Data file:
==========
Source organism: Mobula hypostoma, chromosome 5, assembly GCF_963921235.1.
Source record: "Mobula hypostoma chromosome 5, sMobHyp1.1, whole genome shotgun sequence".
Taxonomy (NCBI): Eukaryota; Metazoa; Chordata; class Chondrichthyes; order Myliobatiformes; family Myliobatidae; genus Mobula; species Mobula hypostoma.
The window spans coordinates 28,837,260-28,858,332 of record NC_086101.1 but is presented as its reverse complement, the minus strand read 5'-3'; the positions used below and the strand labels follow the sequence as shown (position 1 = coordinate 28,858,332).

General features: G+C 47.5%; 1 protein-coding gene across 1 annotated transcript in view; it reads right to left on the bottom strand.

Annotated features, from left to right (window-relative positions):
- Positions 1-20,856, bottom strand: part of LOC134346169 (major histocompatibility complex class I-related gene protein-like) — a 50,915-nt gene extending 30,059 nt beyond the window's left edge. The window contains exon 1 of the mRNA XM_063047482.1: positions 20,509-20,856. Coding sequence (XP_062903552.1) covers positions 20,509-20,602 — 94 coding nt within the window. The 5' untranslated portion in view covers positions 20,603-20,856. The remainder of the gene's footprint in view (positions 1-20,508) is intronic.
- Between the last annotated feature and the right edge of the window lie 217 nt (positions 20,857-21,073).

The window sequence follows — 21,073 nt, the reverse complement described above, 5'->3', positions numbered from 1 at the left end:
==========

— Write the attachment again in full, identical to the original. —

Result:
Source organism: Mobula hypostoma, chromosome 5, assembly GCF_963921235.1.
Source record: "Mobula hypostoma chromosome 5, sMobHyp1.1, whole genome shotgun sequence".
Taxonomy (NCBI): Eukaryota; Metazoa; Chordata; class Chondrichthyes; order Myliobatiformes; family Myliobatidae; genus Mobula; species Mobula hypostoma.
The window spans coordinates 28,837,260-28,858,332 of record NC_086101.1 but is presented as its reverse complement, the minus strand read 5'-3'; the positions used below and the strand labels follow the sequence as shown (position 1 = coordinate 28,858,332).

General features: G+C 47.5%; 1 protein-coding gene across 1 annotated transcript in view; it reads right to left on the bottom strand.

Annotated features, from left to right (window-relative positions):
- Positions 1-20,856, bottom strand: part of LOC134346169 (major histocompatibility complex class I-related gene protein-like) — a 50,915-nt gene extending 30,059 nt beyond the window's left edge. The window contains exon 1 of the mRNA XM_063047482.1: positions 20,509-20,856. Coding sequence (XP_062903552.1) covers positions 20,509-20,602 — 94 coding nt within the window. The 5' untranslated portion in view covers positions 20,603-20,856. The remainder of the gene's footprint in view (positions 1-20,508) is intronic.
- Between the last annotated feature and the right edge of the window lie 217 nt (positions 20,857-21,073).

The window sequence follows — 21,073 nt, the reverse complement described above, 5'->3', positions numbered from 1 at the left end: